Date of Award

Spring 1997

Document Type


Degree Name

Master of Science (MS)


Ocean & Earth Sciences



Committee Director

Diane L. Kamola

Committee Member

Randall S. Spencer

Committee Member

Dennis A. Darby

Call Number for Print

Special Collections LD4331.G4 G73


An interpretation for middle shoreface (MSF) intervals was developed by comparing MSF intervals from the Upper Cretaceous (Campanian) Blackhawk Formation, east-central Utah, with conceptual models proposed for modern nearshore areas. Specifically, MSF intervals identified within the Sunnyside Member were compared with MSF intervals identified within the Spring Canyon (Kamola and Van Wagoner, 1995) and the Aberdeen (Kamola, unpublished data) members.

A comparison of MSF interval data revealed that MSF intervals occur stratigraphically between upper and lower shore face deposits, disrupting the standard vertical succession for nearshore marine deposits (consisting of offshore, lower shore face, upper shore face, and foreshore deposits). Nearly all MSF intervals consist of alternating planar bedded-to-burrowed beds of varying thicknesses. Only one MSF interval consists entirely of planar beds. The total thickness of MSF intervals varied from 1.5 to 9.5 meters.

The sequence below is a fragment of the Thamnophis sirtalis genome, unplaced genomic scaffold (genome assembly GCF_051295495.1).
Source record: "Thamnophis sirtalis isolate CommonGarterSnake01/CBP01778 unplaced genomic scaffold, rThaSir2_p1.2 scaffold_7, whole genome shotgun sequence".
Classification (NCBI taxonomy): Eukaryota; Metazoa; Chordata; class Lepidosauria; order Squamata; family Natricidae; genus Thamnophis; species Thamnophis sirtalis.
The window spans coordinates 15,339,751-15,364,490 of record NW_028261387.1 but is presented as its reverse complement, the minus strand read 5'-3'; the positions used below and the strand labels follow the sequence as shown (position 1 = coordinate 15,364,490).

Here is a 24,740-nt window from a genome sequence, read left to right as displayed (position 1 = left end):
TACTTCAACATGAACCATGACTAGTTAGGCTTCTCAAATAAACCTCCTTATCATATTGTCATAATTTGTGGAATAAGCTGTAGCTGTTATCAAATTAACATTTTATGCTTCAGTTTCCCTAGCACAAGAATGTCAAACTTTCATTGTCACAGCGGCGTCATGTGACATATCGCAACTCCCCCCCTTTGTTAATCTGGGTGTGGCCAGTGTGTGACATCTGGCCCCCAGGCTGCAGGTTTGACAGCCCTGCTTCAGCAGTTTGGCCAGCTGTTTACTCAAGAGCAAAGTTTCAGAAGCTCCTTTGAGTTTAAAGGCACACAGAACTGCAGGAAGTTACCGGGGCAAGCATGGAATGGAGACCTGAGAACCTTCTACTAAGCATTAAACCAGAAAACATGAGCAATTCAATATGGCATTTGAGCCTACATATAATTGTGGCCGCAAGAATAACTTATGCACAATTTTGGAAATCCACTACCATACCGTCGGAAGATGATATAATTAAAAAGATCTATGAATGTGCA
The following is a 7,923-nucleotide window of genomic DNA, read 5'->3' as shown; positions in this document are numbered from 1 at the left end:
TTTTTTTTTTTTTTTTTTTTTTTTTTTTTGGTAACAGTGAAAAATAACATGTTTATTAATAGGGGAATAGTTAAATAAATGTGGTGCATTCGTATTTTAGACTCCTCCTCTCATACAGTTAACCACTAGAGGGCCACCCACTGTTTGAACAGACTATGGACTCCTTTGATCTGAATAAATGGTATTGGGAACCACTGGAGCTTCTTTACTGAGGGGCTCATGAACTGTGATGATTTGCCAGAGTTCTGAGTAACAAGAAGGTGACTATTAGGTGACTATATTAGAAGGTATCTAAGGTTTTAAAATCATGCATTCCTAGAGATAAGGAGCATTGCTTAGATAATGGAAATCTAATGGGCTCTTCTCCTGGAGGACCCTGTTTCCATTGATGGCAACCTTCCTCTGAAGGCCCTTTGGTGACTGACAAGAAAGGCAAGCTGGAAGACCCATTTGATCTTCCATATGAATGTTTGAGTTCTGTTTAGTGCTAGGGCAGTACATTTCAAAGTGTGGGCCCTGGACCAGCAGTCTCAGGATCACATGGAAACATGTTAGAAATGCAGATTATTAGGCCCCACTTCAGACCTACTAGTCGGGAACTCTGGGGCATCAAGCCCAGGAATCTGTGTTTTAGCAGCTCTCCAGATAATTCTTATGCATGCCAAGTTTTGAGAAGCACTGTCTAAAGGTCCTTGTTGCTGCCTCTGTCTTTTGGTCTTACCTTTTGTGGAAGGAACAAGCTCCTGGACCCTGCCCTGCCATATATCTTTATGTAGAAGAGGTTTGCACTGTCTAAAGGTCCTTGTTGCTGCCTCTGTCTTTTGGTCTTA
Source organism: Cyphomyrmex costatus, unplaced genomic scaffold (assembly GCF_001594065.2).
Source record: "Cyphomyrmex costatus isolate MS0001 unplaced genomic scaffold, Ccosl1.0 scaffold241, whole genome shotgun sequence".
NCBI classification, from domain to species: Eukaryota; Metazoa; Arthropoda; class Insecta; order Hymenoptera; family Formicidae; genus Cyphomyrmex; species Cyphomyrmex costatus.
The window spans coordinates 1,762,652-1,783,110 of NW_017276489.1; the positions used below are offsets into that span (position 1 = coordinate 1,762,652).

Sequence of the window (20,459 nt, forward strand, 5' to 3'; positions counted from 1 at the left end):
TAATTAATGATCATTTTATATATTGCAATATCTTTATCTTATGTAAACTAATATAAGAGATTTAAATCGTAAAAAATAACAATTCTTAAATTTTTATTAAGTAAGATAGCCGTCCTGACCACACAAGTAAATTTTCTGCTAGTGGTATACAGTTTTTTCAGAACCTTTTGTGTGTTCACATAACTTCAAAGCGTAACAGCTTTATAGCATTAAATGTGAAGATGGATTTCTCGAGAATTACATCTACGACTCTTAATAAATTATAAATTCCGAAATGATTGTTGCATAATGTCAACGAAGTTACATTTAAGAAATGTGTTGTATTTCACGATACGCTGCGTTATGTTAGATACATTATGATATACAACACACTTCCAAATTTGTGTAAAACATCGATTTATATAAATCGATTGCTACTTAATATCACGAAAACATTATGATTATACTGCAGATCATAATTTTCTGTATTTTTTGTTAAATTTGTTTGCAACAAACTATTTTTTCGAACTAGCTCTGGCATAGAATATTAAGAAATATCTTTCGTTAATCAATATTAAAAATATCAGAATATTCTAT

Based upon conceptual models proposed for modern nearshore areas, MSF intervals were interpreted as ancient seaward slope deposits. In other words, MSF intervals are evidence of barred nearshore systems preserved in the stratigraphic record. While preservation of seaward slope deposits had already been predicted (Shipp, 1984), this is the first time that these deposits have been interpreted in the stratigraphic record.


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